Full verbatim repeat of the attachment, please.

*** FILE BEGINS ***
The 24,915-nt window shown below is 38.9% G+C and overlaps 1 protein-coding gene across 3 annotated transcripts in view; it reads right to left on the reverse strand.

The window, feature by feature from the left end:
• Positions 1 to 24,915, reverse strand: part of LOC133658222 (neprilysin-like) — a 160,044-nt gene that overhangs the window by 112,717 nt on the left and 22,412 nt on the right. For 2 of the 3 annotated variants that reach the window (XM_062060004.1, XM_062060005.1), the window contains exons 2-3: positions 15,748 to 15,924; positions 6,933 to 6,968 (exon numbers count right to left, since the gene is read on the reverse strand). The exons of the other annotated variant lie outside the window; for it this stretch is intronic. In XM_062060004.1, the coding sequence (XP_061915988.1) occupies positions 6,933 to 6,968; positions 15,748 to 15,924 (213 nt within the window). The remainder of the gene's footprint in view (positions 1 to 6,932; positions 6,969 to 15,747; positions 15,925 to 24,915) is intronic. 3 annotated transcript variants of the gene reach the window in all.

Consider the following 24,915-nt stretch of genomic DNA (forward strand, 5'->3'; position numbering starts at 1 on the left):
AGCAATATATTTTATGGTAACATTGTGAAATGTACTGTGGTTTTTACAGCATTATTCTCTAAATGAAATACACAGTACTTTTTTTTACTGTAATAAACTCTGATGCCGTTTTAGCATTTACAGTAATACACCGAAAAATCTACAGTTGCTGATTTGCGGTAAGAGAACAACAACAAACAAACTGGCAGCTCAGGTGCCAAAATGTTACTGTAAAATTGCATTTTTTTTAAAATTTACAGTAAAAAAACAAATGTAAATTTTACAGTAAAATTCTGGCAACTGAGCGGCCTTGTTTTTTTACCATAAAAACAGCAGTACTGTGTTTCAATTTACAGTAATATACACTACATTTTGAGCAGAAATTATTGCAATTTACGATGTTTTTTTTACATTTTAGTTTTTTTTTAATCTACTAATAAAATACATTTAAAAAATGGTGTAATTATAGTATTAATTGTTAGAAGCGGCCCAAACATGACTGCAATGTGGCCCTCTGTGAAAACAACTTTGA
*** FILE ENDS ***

The 24,915-nt window shown below is 38.9% G+C and overlaps 1 protein-coding gene across 3 annotated transcripts in view; it reads right to left on the reverse strand.

The window, feature by feature from the left end:
• Positions 1 to 24,915, reverse strand: part of LOC133658222 (neprilysin-like) — a 160,044-nt gene that overhangs the window by 112,717 nt on the left and 22,412 nt on the right. For 2 of the 3 annotated variants that reach the window (XM_062060004.1, XM_062060005.1), the window contains exons 2-3: positions 15,748 to 15,924; positions 6,933 to 6,968 (exon numbers count right to left, since the gene is read on the reverse strand). The exons of the other annotated variant lie outside the window; for it this stretch is intronic. In XM_062060004.1, the coding sequence (XP_061915988.1) occupies positions 6,933 to 6,968; positions 15,748 to 15,924 (213 nt within the window). The remainder of the gene's footprint in view (positions 1 to 6,932; positions 6,969 to 15,747; positions 15,925 to 24,915) is intronic. 3 annotated transcript variants of the gene reach the window in all.

Consider the following 24,915-nt stretch of genomic DNA (forward strand, 5'->3'; position numbering starts at 1 on the left):
AGCAATATATTTTATGGTAACATTGTGAAATGTACTGTGGTTTTTACAGCATTATTCTCTAAATGAAATACACAGTACTTTTTTTTACTGTAATAAACTCTGATGCCGTTTTAGCATTTACAGTAATACACCGAAAAATCTACAGTTGCTGATTTGCGGTAAGAGAACAACAACAAACAAACTGGCAGCTCAGGTGCCAAAATGTTACTGTAAAATTGCATTTTTTTTAAAATTTACAGTAAAAAAACAAATGTAAATTTTACAGTAAAATTCTGGCAACTGAGCGGCCTTGTTTTTTTACCATAAAAACAGCAGTACTGTGTTTCAATTTACAGTAATATACACTACATTTTGAGCAGAAATTATTGCAATTTACGATGTTTTTTTTACATTTTAGTTTTTTTTTAATCTACTAATAAAATACATTTAAAAAATGGTGTAATTATAGTATTAATTGTTAGAAGCGGCCCAAACATGACTGCAATGTGGCCCTCTGTGAAAACAACTTTGA